Compared to the fattening up power of soybeans and corn, high-fiber animal feeds are often considered to be inefficient for optimal growth and production. But livestock producers may want to reconsider that stance, says Rajesh Jha of the Dept. of Human Nutrition, Food and Animal Sciences. “Our lab has studied many alternative feed components for developing cost-effective and sustainable animal production systems and, in the process, found many functional benefits of dietary fiber not previously appreciated,” he notes. Although fibrous feedstuffs typically have fewer calories and relatively lower nutritional values, the higher level of dietary fiber works to improve the animal’s gut health by modulating beneficial microorganisms in the large intestine, the same way as in humans. This, in turn, benefits the immune function, as well as overall health and performance.
“Alternative feedstuffs are a reasonably cheaper animal feed, and can be sourced locally,” Rajesh adds. “Interestingly, dietary fibers and their components have a prebiotic function and are considered alternatives to antibiotics in animal feeding programs. This is of particular importance when the animal industry is under pressure to produce food animals without antibiotics in their diets.”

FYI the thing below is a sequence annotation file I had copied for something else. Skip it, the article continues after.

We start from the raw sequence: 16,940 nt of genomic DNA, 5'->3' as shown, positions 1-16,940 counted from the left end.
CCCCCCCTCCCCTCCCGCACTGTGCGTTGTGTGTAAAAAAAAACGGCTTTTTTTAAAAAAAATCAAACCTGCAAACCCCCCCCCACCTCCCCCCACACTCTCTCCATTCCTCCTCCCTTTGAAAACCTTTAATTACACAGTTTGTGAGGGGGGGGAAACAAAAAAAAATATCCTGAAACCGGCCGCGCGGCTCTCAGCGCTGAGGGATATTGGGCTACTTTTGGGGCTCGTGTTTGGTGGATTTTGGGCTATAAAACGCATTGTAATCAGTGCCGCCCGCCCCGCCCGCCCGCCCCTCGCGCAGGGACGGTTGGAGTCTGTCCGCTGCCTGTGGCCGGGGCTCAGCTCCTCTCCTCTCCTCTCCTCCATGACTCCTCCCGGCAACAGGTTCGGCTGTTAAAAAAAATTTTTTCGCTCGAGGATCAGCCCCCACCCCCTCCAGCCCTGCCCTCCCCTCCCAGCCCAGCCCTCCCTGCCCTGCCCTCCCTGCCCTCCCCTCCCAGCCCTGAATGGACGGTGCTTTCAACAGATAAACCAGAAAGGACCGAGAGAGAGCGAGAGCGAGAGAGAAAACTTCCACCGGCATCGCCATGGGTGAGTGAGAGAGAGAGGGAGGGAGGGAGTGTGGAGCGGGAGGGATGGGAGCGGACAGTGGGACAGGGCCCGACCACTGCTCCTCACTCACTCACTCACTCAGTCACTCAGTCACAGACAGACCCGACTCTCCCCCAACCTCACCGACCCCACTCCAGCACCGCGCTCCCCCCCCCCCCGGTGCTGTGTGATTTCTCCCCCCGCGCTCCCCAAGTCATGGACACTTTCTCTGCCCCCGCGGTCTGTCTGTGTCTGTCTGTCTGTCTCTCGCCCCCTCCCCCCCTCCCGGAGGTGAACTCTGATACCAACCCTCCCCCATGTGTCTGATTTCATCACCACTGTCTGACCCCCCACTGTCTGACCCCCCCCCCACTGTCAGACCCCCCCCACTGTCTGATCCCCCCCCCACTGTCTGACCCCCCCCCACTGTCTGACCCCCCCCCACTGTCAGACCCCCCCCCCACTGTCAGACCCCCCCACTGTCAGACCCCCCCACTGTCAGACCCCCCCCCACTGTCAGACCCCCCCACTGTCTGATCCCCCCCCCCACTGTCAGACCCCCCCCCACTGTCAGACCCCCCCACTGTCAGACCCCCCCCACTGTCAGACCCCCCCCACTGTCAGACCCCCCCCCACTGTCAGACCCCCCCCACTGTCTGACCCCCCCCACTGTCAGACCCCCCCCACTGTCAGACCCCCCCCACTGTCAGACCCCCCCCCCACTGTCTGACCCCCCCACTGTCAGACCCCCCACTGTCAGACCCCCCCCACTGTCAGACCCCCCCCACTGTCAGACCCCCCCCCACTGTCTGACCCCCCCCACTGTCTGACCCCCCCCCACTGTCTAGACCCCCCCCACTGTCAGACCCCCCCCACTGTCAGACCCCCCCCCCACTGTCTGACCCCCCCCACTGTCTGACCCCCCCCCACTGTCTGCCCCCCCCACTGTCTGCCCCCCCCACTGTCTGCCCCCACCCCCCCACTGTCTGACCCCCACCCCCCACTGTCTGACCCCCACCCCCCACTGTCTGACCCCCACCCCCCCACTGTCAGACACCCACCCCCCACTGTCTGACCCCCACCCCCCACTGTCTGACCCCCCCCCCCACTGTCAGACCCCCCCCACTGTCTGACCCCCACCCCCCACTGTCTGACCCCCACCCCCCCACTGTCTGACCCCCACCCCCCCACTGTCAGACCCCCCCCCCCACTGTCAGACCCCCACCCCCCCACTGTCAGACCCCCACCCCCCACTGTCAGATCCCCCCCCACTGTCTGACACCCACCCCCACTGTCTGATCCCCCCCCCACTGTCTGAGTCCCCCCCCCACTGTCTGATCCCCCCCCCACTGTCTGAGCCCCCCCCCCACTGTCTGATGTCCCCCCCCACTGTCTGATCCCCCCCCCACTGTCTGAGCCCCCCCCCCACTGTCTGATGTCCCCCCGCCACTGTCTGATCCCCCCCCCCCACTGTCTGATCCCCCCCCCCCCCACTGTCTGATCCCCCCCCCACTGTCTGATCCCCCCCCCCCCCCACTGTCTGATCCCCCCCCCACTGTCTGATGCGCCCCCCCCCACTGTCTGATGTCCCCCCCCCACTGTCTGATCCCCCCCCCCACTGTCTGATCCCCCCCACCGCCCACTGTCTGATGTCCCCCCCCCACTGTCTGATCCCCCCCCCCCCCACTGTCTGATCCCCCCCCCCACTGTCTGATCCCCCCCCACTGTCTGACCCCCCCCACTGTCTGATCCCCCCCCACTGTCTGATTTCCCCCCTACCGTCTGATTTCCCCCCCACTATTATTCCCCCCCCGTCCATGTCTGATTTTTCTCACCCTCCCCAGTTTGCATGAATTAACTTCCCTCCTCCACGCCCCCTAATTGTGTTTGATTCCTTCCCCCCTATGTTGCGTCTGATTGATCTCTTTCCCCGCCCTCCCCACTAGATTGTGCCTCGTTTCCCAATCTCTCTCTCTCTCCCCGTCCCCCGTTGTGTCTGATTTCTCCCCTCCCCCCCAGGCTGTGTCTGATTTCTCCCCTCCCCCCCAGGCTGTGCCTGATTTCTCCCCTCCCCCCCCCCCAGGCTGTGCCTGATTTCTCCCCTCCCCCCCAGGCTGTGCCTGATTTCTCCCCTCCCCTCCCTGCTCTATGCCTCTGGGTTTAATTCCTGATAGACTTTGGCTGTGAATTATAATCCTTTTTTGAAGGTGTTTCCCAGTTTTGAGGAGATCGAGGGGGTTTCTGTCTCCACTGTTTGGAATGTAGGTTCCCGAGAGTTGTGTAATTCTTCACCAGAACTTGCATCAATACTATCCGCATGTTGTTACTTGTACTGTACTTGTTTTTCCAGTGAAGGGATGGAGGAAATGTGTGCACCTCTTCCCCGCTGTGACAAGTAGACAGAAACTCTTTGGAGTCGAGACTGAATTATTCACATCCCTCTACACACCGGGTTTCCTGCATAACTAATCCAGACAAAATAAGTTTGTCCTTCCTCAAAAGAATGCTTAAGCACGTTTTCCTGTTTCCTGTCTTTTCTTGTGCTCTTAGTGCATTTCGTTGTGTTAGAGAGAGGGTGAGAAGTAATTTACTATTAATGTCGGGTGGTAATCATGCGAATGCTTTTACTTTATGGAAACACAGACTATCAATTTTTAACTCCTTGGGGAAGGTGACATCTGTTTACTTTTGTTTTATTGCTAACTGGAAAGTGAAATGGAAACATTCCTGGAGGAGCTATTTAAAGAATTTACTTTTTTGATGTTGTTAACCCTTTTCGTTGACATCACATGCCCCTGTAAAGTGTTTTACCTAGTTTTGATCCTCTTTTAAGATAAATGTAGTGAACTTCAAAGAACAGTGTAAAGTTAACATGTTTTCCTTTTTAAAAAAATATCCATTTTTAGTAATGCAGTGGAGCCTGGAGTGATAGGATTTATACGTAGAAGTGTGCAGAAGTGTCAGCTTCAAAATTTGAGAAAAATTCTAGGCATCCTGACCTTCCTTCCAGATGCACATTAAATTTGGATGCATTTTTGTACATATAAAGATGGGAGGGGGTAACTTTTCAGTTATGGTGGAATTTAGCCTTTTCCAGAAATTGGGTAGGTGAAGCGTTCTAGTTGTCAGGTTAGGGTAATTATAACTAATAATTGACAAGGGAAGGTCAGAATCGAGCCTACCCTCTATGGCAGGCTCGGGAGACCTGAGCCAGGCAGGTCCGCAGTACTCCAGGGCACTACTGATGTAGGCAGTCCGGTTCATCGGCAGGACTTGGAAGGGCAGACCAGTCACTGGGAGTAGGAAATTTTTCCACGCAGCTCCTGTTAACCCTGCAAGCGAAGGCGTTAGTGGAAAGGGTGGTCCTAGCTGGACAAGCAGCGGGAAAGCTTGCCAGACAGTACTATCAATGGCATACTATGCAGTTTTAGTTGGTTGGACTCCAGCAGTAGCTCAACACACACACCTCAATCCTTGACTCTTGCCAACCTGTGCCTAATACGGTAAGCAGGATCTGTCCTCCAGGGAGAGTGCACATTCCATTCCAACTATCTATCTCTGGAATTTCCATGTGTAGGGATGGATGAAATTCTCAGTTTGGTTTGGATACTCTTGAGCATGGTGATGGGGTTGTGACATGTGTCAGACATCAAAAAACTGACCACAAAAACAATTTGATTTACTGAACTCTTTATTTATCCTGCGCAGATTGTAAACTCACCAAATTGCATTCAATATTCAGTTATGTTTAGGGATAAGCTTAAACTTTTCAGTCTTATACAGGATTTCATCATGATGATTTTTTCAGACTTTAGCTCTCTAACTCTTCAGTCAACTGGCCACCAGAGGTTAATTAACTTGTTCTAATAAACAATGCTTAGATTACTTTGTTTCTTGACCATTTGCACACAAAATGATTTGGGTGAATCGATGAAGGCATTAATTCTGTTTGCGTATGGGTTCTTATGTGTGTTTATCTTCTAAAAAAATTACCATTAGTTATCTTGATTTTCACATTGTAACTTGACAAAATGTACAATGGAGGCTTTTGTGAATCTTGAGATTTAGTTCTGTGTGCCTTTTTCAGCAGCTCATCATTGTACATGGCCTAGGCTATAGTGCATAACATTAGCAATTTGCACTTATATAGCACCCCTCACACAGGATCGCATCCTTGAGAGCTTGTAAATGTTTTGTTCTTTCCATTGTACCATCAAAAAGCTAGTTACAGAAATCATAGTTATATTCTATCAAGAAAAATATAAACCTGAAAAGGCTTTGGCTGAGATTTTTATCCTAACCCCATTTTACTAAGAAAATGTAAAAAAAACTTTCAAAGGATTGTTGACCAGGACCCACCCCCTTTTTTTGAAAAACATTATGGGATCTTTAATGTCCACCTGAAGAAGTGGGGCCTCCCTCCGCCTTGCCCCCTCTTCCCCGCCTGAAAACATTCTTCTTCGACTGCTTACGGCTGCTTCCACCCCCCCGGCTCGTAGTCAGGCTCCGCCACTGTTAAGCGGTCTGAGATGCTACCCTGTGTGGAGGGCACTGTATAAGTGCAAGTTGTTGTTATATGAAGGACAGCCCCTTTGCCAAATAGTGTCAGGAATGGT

The review paper, Dietary fiber in poultry nutrition and their effects on nutrient utilization, performance, gut health, and on the environment, appears in a recent issue of the Journal of Animal Science and Biotechnology. Related review and research papers are also available on Rajesh’s lab website.